13 The first Christians, who were members of this new nation, used God’s name. For example, they used his name when they quoted from the Hebrew Scriptures.* (See footnote.) When the apostle Peter spoke to a large group of Israelites and proselytes at Pentecost in the year 33, he used God’s name several times. (Acts 2:14, 20, 21, 25, 34) Because the first Christians honored Jehovah, he blessed their preaching work. Today, when we tell others his name and show it to them in their Bible, Jehovah also blesses our work. It is an honor for us to introduce people to Jehovah in this way. And for those who get to know God, this can be the beginning of a wonderful friendship with Jehovah that will grow stronger and last forever.
We have the honor to introduce people to Jehovah by showing them his name
14, 15. How do we know that Jehovah has protected his name?
14 Later on, especially after the death of the apostles, some began to corrupt the Christian congregation with false teachings. (2 Thessalonians 2:3-7) These false teachers even followed the Jewish tradition of not using God’s name. Did Jehovah allow his name to disappear? Not at all! How do we know that? We may not know exactly how God’s name was pronounced in the past, but his name has survived. For hundreds of years, God’s name has been in many Bible translations and in the writings of Bible scholars. For example, in 1757, Charles Peters wrote that the meaning of God’s name describes the kind of God Jehovah is better than any title. In a 1797 book about the worship of God, Hopton Haynes wrote that Jehovah was the name the Jews used for God, “whom alone they worshipped; as also did Christ and his Apostles.” Henry Grew (1781-1862) not only used God’s name but also understood that God’s name had been dishonored and must be sanctified. Also, both George Storrs (1796-1879) and Charles T. Russell, who worked together, used God’s name.
15 The year 1931 was very important for God’s people. Until then, they had been called the International Bible Students. But in that year, they accepted the name Jehovah’s Witnesses. (Isaiah 43:10-12) They let the world know that they were proud to be “a people for his name” and to praise God’s name. (Acts 15:14) When we think of how Jehovah has protected his name, it reminds us of his words recorded at Malachi 1:11: “From the sun’s rising even to its setting my name will be great among the nations.”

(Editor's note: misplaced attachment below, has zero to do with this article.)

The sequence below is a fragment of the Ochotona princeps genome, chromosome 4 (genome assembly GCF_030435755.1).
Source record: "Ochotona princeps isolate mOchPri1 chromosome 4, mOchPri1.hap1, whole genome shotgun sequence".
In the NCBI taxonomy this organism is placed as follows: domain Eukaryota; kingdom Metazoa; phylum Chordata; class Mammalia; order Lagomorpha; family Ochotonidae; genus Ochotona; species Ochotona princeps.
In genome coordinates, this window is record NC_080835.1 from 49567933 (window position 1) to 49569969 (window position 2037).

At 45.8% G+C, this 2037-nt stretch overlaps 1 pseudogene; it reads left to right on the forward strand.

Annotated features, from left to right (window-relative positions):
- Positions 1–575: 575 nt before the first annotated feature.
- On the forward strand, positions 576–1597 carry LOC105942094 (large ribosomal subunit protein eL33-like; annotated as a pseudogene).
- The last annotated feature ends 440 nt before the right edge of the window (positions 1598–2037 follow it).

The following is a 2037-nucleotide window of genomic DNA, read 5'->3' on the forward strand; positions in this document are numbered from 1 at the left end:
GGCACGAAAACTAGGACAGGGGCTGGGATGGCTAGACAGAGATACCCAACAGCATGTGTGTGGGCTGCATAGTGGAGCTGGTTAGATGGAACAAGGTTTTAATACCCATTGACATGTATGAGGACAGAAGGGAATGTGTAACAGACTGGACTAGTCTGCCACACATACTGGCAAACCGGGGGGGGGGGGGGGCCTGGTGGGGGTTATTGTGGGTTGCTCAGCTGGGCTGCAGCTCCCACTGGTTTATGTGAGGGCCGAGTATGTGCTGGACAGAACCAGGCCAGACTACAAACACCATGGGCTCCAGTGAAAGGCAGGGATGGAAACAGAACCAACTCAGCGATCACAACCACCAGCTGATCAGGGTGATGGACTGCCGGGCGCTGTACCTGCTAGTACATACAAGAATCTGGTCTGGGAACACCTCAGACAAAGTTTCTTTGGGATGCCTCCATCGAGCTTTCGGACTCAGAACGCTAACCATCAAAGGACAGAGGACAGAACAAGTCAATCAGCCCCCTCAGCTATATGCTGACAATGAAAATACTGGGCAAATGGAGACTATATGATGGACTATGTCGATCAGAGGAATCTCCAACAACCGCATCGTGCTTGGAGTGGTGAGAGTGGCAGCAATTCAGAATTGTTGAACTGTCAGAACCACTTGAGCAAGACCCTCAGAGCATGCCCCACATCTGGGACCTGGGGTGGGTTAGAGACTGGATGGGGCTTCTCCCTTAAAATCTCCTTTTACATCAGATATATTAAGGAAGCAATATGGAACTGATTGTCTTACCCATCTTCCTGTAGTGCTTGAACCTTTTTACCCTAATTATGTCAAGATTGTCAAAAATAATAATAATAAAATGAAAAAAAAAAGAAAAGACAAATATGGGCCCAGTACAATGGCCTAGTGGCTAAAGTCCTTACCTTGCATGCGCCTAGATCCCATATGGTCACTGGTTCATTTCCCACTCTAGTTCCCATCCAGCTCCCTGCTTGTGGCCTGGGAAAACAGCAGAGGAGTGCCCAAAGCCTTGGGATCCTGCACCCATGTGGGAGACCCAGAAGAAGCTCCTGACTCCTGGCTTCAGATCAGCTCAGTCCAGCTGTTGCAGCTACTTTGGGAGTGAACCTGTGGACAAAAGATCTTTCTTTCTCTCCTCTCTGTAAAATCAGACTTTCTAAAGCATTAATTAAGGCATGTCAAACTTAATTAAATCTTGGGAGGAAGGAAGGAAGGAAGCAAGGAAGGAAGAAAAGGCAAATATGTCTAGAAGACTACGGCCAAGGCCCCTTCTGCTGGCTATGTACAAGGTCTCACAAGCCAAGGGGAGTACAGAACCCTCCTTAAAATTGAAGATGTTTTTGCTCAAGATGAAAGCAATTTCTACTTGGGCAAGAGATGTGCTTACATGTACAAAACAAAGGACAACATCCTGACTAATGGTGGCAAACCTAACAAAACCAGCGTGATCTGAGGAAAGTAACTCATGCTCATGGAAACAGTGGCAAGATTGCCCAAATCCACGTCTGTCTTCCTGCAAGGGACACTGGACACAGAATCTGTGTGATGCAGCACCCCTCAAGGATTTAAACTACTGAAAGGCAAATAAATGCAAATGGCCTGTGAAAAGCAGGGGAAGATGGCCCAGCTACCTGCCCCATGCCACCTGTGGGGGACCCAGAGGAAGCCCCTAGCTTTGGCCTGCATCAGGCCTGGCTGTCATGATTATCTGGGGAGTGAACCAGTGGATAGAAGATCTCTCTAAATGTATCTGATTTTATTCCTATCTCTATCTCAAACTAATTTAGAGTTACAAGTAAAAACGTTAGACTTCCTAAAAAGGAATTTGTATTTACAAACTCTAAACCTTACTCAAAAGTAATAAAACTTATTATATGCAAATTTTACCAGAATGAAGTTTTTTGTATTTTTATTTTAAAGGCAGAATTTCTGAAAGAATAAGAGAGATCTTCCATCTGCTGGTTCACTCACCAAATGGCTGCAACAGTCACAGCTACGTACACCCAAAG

WALK IN JEHOVAH’S NAME
16. How should we feel about being called Jehovah’s Witnesses?
16 The prophet Micah wrote: “All the peoples, for their part, will walk each one in the name of its god; but we, for our part, shall walk in the name of Jehovah our God to time indefinite, even forever.” (Micah 4:5) For God’s people at that time, to be called by his name was more than just a great honor. It also made them confident that they had God’s approval. (Read Malachi 3:16-18.) Is that how you feel? Are you working hard to “walk in the name of Jehovah”?
17. What does it mean to “walk in the name of Jehovah”?
17 To “walk in the name of Jehovah,” we must do at least three things. First, we must tell others about that name, because only the one who “calls on the name of Jehovah will be saved.” (Romans 10:13) Second, we must have the qualities that Jehovah has, especially love. Third, we must willingly obey God’s laws and, in that way, honor our Father’s name. (1 John 4:8; 5:3) Will you continue to “walk in the name of Jehovah our God” forever?
18. Why do all those who honor Jehovah’s name look forward to the future?
18 All those who ignore Jehovah or rebel against him will soon have to know who he is. (Ezekiel 38:23) They are like Pharaoh, who said: “Who is Jehovah, so that I should obey his voice?” Pharaoh was forced to see what a great God Jehovah is. (Exodus 5:1, 2; 9:16; 12:29) But we have chosen to know Jehovah and to be his friends. We are proud to be his obedient people and to be called by his name. We look forward to the future because we trust the promise at Psalm 9:10: “Those knowing your name will trust in you, for you will certainly not leave those looking for you, O Jehovah.”
God’s name is a form of the Hebrew verb that means “to become.” “Jehovah” means “He Causes to Become.”—Genesis 2:4, footnote.
Jehovah’s name was in the Hebrew text that was used by the first Christians. Jehovah’s name was probably also in early copies of the Septuagint, a Greek translation of the Hebrew Scriptures.